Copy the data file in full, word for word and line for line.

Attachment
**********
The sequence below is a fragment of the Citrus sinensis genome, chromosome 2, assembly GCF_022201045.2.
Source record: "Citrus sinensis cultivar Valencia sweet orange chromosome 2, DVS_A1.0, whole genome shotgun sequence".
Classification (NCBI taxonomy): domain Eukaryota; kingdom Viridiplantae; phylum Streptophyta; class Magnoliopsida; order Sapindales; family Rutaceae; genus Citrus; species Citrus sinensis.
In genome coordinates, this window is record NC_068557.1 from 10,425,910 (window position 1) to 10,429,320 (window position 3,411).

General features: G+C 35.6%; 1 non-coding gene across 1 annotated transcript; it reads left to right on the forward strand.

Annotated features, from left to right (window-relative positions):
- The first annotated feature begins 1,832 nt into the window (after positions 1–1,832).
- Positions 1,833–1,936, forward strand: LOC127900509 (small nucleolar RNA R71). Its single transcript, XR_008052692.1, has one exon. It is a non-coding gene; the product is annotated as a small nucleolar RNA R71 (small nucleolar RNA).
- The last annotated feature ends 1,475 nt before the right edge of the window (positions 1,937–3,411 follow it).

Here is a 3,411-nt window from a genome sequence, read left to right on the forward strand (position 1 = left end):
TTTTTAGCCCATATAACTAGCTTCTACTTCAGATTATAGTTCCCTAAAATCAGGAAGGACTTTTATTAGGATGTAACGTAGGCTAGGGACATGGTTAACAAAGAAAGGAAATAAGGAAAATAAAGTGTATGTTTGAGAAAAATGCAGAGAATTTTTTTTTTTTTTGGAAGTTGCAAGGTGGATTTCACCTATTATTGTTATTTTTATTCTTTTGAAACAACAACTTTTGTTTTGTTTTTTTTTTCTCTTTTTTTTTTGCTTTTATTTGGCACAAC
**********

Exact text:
The sequence below is a fragment of the Citrus sinensis genome, chromosome 2, assembly GCF_022201045.2.
Source record: "Citrus sinensis cultivar Valencia sweet orange chromosome 2, DVS_A1.0, whole genome shotgun sequence".
Classification (NCBI taxonomy): domain Eukaryota; kingdom Viridiplantae; phylum Streptophyta; class Magnoliopsida; order Sapindales; family Rutaceae; genus Citrus; species Citrus sinensis.
In genome coordinates, this window is record NC_068557.1 from 10,425,910 (window position 1) to 10,429,320 (window position 3,411).

General features: G+C 35.6%; 1 non-coding gene across 1 annotated transcript; it reads left to right on the forward strand.

Annotated features, from left to right (window-relative positions):
- The first annotated feature begins 1,832 nt into the window (after positions 1–1,832).
- Positions 1,833–1,936, forward strand: LOC127900509 (small nucleolar RNA R71). Its single transcript, XR_008052692.1, has one exon. It is a non-coding gene; the product is annotated as a small nucleolar RNA R71 (small nucleolar RNA).
- The last annotated feature ends 1,475 nt before the right edge of the window (positions 1,937–3,411 follow it).

Here is a 3,411-nt window from a genome sequence, read left to right on the forward strand (position 1 = left end):
TTTTTAGCCCATATAACTAGCTTCTACTTCAGATTATAGTTCCCTAAAATCAGGAAGGACTTTTATTAGGATGTAACGTAGGCTAGGGACATGGTTAACAAAGAAAGGAAATAAGGAAAATAAAGTGTATGTTTGAGAAAAATGCAGAGAATTTTTTTTTTTTTTGGAAGTTGCAAGGTGGATTTCACCTATTATTGTTATTTTTATTCTTTTGAAACAACAACTTTTGTTTTGTTTTTTTTTTCTCTTTTTTTTTTGCTTTTATTTGGCACAAC